"It's possible, in theory, to make a pair of shoes with no tools other than a knife and some leather needles," Robert explained. "The question is, would it look anything like what we currently think of as a 'shoe'?"

So now, of course, my next challenge is to sew a pair entirely by hand. I'm going to start with a nice easy pair of moccasin style shoes (like a Topsider style), and work my way up from there.

Return Manufacturing to Hamilton

In the meantime, I will repeat my call for an increased return in Hamilton to learning those skills we will need in the near future - not in a hobbyist's context, although that is an important first step, but an industrial one.

If some enterprising handyperson who had a good knowledge of bicycles were to combine Kenneth Moyle's article about the pleasures of commuting on a Dutch style Bicycle with Undustrial's ideas about making those bikes right here in Hamilton, some pretty exciting things might just happen.

I nominate Sean Burak.

Unfortunately, if Robert's experience is one to judge by, governments and banks won't exactly be beating down the doors to help these new manufacturers get underway.

That is a serious oversight that needs to be remedied while capital is still (relatively) abundant. Securing local sources of financing and expertise will be crucial to helping Hamilton find it's feet quickly should the ground underneath the global economy start to tremble.

Learn Now

As for you, is there an 'old fashioned' skill you have always been curious about?

Have you jumped on the knitting bandwagon yet, or maybe even something more esoteric like spinning your own yarn, or marquetry, or herbal remedies?

Perhaps the time to start learning is now, because if shoe-making is any indication, the ramp-up time for these skills may be uncomfortably long, and our leisure to learn them is surprisingly short.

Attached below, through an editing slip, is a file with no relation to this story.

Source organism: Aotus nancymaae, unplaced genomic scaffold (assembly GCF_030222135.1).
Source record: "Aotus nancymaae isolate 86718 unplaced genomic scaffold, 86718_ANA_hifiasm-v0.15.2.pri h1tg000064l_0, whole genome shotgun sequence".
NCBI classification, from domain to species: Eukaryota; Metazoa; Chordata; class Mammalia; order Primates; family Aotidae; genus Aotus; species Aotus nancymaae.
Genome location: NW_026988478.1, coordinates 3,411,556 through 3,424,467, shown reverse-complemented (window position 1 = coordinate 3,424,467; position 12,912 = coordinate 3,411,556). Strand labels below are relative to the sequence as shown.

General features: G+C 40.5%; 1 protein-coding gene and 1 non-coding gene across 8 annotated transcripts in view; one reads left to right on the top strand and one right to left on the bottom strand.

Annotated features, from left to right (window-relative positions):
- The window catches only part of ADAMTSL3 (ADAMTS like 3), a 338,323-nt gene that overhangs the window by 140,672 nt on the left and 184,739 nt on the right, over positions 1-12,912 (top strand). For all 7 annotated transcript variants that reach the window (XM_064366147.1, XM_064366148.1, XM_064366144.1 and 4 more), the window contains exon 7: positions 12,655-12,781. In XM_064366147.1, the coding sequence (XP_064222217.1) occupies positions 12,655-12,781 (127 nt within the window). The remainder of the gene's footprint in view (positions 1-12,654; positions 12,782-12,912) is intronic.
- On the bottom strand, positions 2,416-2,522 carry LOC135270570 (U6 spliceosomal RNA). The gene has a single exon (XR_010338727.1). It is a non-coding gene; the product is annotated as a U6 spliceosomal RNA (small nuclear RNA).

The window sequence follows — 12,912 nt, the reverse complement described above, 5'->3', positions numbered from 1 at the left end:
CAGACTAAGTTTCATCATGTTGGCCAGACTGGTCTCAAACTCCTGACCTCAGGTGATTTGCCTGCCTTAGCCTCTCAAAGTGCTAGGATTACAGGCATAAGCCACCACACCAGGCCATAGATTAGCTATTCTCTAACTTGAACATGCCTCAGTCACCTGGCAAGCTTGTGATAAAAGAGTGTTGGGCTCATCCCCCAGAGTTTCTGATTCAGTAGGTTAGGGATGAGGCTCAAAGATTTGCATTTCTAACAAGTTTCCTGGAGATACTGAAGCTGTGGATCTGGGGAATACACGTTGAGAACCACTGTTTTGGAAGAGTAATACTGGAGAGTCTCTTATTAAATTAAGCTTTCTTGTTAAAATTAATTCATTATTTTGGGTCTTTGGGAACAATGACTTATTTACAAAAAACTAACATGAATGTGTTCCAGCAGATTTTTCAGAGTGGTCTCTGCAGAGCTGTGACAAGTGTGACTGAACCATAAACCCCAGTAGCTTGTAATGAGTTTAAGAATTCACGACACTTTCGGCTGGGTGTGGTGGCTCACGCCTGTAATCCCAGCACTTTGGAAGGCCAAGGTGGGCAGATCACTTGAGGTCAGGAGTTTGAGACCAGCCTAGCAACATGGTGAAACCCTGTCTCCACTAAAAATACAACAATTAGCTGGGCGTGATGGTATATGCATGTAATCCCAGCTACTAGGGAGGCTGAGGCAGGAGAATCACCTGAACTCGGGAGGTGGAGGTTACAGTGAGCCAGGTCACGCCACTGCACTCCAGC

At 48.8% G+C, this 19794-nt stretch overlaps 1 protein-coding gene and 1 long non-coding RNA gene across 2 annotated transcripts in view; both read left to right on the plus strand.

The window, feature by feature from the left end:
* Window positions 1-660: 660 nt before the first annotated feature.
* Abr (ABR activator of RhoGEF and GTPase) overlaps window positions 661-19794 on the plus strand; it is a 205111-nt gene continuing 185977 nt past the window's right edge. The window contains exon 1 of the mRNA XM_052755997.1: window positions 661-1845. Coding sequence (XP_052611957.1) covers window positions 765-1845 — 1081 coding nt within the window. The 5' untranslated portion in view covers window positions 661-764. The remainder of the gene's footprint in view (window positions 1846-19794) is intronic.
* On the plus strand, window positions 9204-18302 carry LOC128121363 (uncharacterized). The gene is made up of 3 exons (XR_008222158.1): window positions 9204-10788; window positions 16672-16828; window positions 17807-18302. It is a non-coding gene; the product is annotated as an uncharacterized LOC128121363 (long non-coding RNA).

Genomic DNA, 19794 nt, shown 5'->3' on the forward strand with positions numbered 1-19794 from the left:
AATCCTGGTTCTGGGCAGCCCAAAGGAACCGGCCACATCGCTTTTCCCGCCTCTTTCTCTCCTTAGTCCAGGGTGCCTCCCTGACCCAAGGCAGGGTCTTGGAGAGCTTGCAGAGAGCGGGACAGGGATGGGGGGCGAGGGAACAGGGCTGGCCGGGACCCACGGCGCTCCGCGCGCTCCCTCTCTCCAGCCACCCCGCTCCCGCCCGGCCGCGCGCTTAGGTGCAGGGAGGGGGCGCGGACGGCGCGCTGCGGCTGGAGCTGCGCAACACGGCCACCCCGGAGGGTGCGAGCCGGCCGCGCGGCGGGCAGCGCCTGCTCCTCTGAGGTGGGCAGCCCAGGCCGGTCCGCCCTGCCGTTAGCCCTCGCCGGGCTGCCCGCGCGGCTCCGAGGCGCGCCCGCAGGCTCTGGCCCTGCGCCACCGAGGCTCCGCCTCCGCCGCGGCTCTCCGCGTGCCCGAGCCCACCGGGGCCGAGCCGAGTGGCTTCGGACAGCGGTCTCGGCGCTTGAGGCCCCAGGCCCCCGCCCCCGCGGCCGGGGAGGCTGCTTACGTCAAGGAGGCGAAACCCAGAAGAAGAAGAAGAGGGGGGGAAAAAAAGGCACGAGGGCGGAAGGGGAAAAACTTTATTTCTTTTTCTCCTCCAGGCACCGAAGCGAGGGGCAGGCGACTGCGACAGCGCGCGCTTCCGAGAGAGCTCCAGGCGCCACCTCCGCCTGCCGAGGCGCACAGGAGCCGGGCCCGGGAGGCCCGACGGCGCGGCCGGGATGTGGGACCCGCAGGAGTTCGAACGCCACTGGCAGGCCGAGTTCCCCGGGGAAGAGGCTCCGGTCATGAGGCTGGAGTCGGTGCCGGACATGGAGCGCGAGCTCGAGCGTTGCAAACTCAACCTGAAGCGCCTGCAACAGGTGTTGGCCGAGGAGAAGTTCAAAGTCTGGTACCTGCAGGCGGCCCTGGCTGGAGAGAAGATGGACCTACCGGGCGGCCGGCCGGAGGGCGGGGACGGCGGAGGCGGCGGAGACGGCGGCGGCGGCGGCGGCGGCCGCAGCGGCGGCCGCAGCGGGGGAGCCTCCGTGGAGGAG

Originally published on Jason's website

Jason Allen is a chronic hive whacker in the Kirkendall Neighbourhood.


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By Tybalt (registered) | Posted February 23, 2011 at 09:01:02

I would never, ever discourage anyone from exploring our arts and crafts heritage. I think the ability to make and create is incredibly valuable not just as cultural history but for being able to identify value and quality, as you suggest.

However, I really think that inventing some apocalyptic fantasy of economic meltdown and needing to make shoes by hand is a bit much. Again; I'm not against handmade shoes, but the pretense that we'll all need handmade shoes because we're headed back to the nineteenth century isn't sensible or necessary.

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By Veganline.com (anonymous) | Posted March 01, 2011 at 05:22:43 in reply to Comment 60184

Agree that a 300-a-month workshop makes more sense than a cobbler.

Need no.1 is for those who are interested to construct a free wiki page or such of nearby workshops. I've done something more for small wholesale buyers (12-100 pairs per style and colour) in the UK.

Need no.2 is already happening here: a pendulem swing in somepeoples' tastes towards the available shoes made in Canada, rather than the fashionable advertised well-distributed shoes made in China.

Need no.3 is sadly for a much lower rate of exchange between western countries and eastern.

Need no.4 is beginning to happen in Libya: a practice of setting tariffs against the countries that bully their workforces and have no human or welfare rights, rather than just buying more of their products as we do now.

I didn't know I was going to get-up to 4!

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By Mr. Meister (anonymous) | Posted February 23, 2011 at 09:56:59